He was formally taken on by the Foreign Office in 1960, working on its intelligence assessment staff. There he developed an encyclopedic knowledge of the disposition of Warsaw Pact forces, carrying the career details of many figures from the Soviet command in his head.
The value of this expertise was quickly recognised, and Mackintosh was permitted to share his knowledge with allies including America, where audiences for his briefings including Senators Henry “Scoop” Jackson and Ted Stevens. Later George Bush Snr (a CIA Director before he became President), invited Mackintosh to the Oval Office.
Back in Britain, Mackintosh was asked by Sir Anthony Duff, chair of the Joint Intelligence Committee, to remain in an advisory role with the Cabinet Office beyond normal retirement age. In the mid-1980s he played a pivotal role in the critical debate which ended with Margaret Thatcher being persuaded that the West could “do business with” the new Soviet leader, Mikhail Gorbachev .
Mackintosh emphasised that the weight of history in a nation that had lost 27 million people in the Second World War (and therefore considered a nuclear war to be survivable) meant that it was unrealistic to think that the Soviet system and the attitudes that had sustained it could change overnight, if ever. Initial “reforms” to the Soviet military had been designed to respond to Western technological superiority and did not represent any kind of new thinking. If Gorbachev was sincere about his desire to transform the Soviet military system, Mackintosh warned, it would be a long struggle and he would be up against hugely powerful entrenched interests.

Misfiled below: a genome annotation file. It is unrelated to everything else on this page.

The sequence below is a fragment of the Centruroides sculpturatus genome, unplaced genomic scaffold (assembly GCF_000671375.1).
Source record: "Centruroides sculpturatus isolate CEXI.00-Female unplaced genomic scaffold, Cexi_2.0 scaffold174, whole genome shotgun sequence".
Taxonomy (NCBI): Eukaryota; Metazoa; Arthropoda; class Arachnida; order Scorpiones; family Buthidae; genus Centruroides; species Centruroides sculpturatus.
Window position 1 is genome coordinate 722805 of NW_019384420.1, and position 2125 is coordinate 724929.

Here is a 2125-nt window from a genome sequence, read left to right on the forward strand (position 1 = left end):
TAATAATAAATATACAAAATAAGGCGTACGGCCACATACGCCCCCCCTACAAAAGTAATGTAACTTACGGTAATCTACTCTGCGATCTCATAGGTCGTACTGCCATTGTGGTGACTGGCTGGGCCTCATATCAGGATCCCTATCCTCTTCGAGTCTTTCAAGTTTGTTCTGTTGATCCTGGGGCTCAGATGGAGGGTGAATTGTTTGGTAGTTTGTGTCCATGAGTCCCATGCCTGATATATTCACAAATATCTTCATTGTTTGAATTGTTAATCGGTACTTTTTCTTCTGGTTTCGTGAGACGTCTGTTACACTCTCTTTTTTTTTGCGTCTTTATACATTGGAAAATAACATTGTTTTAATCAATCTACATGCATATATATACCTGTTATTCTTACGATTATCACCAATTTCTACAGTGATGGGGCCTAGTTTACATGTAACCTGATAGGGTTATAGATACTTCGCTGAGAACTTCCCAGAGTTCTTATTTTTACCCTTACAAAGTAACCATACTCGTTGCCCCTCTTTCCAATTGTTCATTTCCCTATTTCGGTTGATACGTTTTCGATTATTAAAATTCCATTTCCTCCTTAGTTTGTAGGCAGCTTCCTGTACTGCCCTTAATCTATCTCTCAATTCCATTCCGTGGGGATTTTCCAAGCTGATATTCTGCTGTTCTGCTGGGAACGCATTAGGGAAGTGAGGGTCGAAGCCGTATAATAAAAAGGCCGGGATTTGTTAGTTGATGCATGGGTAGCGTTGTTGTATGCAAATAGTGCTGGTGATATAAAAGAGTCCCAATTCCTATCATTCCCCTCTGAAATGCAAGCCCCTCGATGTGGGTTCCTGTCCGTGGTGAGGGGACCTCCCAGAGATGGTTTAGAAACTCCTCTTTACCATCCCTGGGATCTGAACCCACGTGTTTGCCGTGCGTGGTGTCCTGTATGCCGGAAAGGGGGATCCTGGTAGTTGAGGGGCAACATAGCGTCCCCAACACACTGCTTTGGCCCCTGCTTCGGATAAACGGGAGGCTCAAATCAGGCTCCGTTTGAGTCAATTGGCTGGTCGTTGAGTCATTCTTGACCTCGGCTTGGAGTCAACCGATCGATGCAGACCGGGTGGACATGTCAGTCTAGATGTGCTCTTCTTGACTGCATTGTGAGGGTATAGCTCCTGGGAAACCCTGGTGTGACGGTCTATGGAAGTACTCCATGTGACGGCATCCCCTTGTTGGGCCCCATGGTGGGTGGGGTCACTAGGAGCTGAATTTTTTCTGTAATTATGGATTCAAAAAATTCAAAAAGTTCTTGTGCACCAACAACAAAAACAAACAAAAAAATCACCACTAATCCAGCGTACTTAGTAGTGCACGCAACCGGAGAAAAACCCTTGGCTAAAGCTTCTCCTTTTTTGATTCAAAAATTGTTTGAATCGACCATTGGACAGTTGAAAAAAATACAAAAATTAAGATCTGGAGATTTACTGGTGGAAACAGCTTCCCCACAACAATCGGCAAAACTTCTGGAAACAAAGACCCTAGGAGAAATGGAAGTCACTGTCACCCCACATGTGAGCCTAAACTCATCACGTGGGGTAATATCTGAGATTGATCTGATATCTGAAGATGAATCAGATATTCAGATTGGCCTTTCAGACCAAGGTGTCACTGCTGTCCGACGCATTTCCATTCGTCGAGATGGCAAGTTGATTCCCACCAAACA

But, he believed, there was good reason for believing that Gorbachev could be persuaded to negotiate in good faith: the Soviet economy was creaking towards bankruptcy and he had little choice. As Mackintosh saw it, Gorbachev was the first Soviet leader to realise that, to preserve the USSR, he had to do something to boost the non-military aspects of the economy. It was arguments like these, backed up by hard evidence, that enabled Mrs Thatcher to convince a sceptical Reagan administration that there was a real prospect of progress, and which led to a series of face-to-face meetings between the American and Soviet leaders and genuine negotiations on Strategic Arms Limitation and human rights. ...